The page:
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Tuesday, November 19, 2013

Never Argue with a Fool ...

Richard Rowe writes at Americans Against the Tea Party about his suggestions on how to win an argument with a "gun nut." Basically, his article is about using straw-man arguments (although he probably thinks he is cleverly using a reductio ad absurdum strategy) and ad hominem attacks and other irrelevancies.

In the tradition of building a poor argument, Rowe begins by basing his bona fides on the fact he owns guns (actually it sounds like he owns a mixture of automatic weapons and destructive devices), but he is (in his view) reasonable, unlike the "gun nuts" who actually think the 2nd Amendment means something. To bolster this, he says that 88% of gun owners "who think that our weapons policies should periodically evolve(!) from the peerless Garden of Eden that was 1776." I'm not sure where he got that statistic, or if his statement accurately reflects the statistic. (It reminds me of an episode of "How I Met Your Mother" where Barney, who is always claiming "83 percent" of this or that, notes that that 83 percent of statistics are made up). None of this, of course, is relevant to whether Rowe has a valid argument.

Rowe than goes on to claim that the "gun nuts" are actually motivated by fear. This comes up over and over again--that the director of Open Carry Texas was "afraid" to publicly debate him; that the "gun nuts" feel inadequate and live in fear of their alleged inadequacy; "point out that the gun itself only proves their fear, weakness and sense of inadequacy"; and so on. Again, nothing to back up his claim of this pervasive fear among gun owners. (Reminds me of  a joke, though--a grandmother is pulled over by a cop who notices she has a rather large revolver with her. He asks her what she is afraid of. She replies: "Absolutely nothing."). Again, even if true, I'm not sure what the relevance is--this is just a way of demonizing the opposition.

Next he criticizes "Open Carry Texas" for demonstrating by engaging in open carry. Rowe argues that demonstrations should not make anyone feel uncomfortable. He contends that making someone feel uncomfortable is violence. He compares a public demonstration of open carry to be the equivalent of someone showing up  at your door with a gun in hand. He plays the race card here by suggesting that "gun nuts" would automatically think someone with dark skin is a criminal.

He again claims that "gun nuts" are afraid, then suggests that they are bullies and abusers. He writes: "You [i.e., "gun nuts"] hate anyone who doesn’t live in fear, and you resent the fact that you can’t do the same." (Okay, we get it--your thesis is that gun owners live in crippling fear).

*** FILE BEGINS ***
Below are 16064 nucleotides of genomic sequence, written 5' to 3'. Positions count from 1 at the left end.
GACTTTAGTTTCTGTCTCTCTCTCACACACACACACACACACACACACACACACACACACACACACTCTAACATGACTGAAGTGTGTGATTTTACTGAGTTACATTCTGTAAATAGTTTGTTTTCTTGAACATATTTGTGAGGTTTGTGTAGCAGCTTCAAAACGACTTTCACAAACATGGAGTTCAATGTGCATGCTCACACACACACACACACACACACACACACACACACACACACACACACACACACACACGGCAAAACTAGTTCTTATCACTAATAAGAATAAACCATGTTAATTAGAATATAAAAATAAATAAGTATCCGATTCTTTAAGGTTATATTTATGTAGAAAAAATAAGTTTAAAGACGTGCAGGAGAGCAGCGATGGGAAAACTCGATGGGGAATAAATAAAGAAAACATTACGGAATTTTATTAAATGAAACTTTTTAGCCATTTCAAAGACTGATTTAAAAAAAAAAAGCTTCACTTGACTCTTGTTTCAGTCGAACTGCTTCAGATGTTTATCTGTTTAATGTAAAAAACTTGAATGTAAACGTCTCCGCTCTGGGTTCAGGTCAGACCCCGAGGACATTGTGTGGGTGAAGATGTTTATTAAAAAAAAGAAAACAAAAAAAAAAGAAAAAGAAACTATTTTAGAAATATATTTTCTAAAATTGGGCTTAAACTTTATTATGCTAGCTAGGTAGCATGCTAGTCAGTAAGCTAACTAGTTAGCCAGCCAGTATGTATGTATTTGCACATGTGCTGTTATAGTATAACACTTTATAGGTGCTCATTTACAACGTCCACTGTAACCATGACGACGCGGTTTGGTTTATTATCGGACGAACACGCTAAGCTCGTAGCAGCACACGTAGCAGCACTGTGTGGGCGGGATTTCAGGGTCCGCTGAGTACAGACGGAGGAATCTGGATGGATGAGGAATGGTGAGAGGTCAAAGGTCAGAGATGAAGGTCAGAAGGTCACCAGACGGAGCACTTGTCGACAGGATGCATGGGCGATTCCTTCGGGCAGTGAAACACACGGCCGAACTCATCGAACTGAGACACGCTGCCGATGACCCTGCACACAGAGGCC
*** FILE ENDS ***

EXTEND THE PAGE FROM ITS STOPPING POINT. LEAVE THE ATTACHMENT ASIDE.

Rowe then moves on to gun regulations. It is important to note here that Rowe never discusses what he thinks are "reasonable" regulations. However, he is quite free with telling us all sorts of fanciful problems:

The right to bear arms is ALREADY “infringed” for many, and for very good reason. Here’s a short list of things that could easily happen if we were to give you your way, remove all “infringements,” and completely deregulate the Second Amendment:
--A career felon could walk out of prison, and purchase a full-auto AK-47 from Walmart
--Your psycho ex could buy a sniper rifle and silencer from “some guy” for $100
--A mentally handicapped child could get a pistol from a vending machine
--Known terrorists and those with terrorist affiliations could easily purchase Stinger missile launchers to shoot down airliners, and RPGs to blow up your Hummer
--Any nutjob could walk out of the asylum, buy a grenade launcher and flamethrower, and visit your kids at school.
This straw-man argument has several facets, but two jump out immediately: (1) that supporters of the 2nd Amendment favor allowing all of the foregoing types of people to purchase the type of weapons mentioned; and (2) the foregoing is what would happen if firearms were deregulated. Notice that none of these "statements" have anything to do with open carry, however. That is, Rowe never explains how is allowing open carry would result in any of the above examples.

Rowe next argues that the Second Amendment would be ineffective to protect Americans from tyranny because the government has all of the really big weapons. (It almost sounds like he is arguing that the Second Amendment is flawed because it doesn't allow us to purchase Stinger missiles and RPGs). Also, he claims no one is actually going to stand up against tyranny anyway. Rowe finishes by going into several other absurd comparisons that, again, having nothing to do with open carry.

In short, if these "arguments" actually work for Rowe, it is because everyone realizes arguing with him is to argue with a fool. It is like arguing with someone that their amplifier is not better just because it goes to eleven.

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